In Sanskrit, dharma means “the truth,” “the teachings,” or “things as they are,” and palameans “protector.” So dharmapala means “protector of the truth.” The function of the dharmapalas is to protect us from deceptions and sidetracks on the path, to detect and clear away any obstacles to fully awakening in the phenomenal world. It is essential to remember that the protectors, as well as deities altogether, are nothing else than projections of the richness of our own minds. Representing our own potentialities, they have no independent existence. By supplicating them, we are in fact rousing confidence in our own buddha nature.

Situations themselves give one messages, simply and directly, whenever one is losing a sense of openness or awareness. For example, perhaps you have lost your temper with a friend. Blundering through unskillfully, you have freaked out yourself and him. Totally disgusted with the situation, you walk out and slam the door behind you, catching your fingers in it. The protectors are that kind of direct message.

When chanting, we have been instructed to pay attention to the meaning of the words and to be aware of the atmosphere, but not specifically to visualize the protectors.


In general, there are three types of protectors: wisdom protectors, action protectors, and worldly protectors. A wisdom protector, or dharmapala, is an emanation of the enlightened mind of the Buddha. Action protectors, such as Raven-Headed One, are the assistants of the wisdom protectors and are part of their retinue. Worldly protectors, or lokapalas, have power of an ordinary, worldly type.

Wrathful dharmapalas are known as mahakalas (masculine) and mahakalis (feminine), which mean “great black ones.” Mahakalas are fierce, black, and wear the charnel-ground ornaments, symbolizing that the emotions and negativities are not just destroyed or abandoned, but worn as adornment. “The mahakala is surrounded by flames, representing the tremendous, unceasing energy of [wrathfulness]—anger without hatred—the energy of compassion.”-VCTR, Myth of Freedom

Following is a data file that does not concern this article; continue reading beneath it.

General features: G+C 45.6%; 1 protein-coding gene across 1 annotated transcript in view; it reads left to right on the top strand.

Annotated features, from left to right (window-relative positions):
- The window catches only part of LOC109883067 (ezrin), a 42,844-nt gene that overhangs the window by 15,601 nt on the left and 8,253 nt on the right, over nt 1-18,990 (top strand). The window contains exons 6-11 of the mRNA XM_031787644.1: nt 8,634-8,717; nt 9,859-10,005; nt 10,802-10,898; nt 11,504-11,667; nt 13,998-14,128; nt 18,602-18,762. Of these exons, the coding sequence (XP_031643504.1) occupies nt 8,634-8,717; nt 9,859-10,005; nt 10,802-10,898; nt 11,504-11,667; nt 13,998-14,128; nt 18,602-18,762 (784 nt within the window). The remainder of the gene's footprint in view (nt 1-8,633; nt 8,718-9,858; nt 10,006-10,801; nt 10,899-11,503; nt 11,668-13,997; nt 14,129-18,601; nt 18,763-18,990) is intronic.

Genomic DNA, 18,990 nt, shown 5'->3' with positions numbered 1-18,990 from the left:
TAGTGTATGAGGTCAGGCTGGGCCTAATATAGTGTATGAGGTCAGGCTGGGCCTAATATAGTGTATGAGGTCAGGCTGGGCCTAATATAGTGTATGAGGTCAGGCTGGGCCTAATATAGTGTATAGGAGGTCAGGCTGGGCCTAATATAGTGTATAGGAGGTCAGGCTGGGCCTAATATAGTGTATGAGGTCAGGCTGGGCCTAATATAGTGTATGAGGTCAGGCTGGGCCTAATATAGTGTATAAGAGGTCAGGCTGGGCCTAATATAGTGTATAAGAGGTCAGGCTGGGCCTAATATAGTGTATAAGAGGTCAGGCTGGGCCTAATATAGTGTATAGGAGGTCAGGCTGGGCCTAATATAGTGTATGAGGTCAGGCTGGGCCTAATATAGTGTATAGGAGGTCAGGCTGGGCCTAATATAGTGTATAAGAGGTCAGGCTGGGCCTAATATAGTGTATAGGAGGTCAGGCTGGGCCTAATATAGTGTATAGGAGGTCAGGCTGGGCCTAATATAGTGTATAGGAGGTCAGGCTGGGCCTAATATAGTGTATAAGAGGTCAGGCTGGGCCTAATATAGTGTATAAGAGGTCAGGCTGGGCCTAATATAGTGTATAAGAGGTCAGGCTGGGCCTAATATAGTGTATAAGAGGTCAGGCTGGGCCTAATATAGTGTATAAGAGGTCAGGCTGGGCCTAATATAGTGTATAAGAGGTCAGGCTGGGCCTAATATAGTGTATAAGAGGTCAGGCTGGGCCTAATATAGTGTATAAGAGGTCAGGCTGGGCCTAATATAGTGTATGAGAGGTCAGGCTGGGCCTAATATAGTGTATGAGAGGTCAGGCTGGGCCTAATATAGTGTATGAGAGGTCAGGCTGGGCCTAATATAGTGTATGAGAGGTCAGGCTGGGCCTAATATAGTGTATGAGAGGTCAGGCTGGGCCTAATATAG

Mahakalis also wear bone and jewel ornaments. They are fierce and swift in destroying whatever obstructs the dharma. They can also be tricksters who deliberately lead one into trouble if one’s attention lapses, as well as mistresses of the realm of passion, seducing one into samsaric involvement. For the accomplished practitioner, they act as maidservants, carrying messages and doing services. Being the root of action, the main role of the mahakalas and mahakalis is to fulfill the four karmas, or enlightened actions: pacifying, enriching, magnetizing, and destroying.

Lokapalas, literally “worldly protectors,” are beings who inhabit one or more of the six realms. They are worldly rather than transcendent deities. Although they are more powerful than ordinary people, they lack the complete realization of a buddha. Their power is of an ordinary, worldly type.


Most of the protector chants that we use in daily practice have traditional components:

A Sanskrit seed syllable represents the basic energy of the deity, from which it arises. Often HUM is the seed syllable of masculine protectors; BHYO, of feminine protectors.

A description of the environment, such as a charnel ground or a palace, from which the deity arises.

A request for the deity to approach and be present. This presence is confirmed by the mantra SAMAYA JAH, which invokes the protector’s vow to guard the teachings and practitioners.